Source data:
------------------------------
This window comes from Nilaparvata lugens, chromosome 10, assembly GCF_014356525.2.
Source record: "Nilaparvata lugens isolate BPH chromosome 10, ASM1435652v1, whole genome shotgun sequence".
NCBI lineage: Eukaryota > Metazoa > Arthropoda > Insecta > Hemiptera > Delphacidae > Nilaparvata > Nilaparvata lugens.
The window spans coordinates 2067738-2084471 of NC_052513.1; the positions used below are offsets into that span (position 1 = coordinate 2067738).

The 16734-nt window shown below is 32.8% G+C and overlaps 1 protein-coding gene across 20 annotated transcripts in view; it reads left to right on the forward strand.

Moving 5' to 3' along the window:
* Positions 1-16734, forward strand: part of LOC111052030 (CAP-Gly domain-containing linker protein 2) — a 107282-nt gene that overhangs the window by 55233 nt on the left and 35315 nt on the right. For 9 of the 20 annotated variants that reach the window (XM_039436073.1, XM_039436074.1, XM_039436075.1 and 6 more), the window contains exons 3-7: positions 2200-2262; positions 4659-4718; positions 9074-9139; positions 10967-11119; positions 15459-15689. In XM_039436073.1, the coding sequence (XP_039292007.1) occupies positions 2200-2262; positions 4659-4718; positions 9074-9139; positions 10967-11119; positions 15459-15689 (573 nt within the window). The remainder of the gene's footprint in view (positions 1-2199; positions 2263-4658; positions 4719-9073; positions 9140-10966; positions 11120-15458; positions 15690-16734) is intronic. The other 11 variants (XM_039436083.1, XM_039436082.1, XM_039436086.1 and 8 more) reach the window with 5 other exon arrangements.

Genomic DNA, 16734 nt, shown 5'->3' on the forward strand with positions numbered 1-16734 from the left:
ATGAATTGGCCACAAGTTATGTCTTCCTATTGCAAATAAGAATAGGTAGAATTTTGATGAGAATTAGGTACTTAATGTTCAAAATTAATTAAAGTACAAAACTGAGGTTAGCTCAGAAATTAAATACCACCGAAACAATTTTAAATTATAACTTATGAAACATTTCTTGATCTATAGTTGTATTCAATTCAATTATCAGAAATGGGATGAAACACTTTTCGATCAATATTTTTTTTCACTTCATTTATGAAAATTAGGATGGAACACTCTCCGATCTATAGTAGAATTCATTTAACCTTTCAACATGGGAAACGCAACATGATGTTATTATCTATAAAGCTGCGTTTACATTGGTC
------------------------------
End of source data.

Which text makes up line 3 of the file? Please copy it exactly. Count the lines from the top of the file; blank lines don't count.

NCBI lineage: Eukaryota > Metazoa > Arthropoda > Insecta > Hemiptera > Delphacidae > Nilaparvata > Nilaparvata lugens.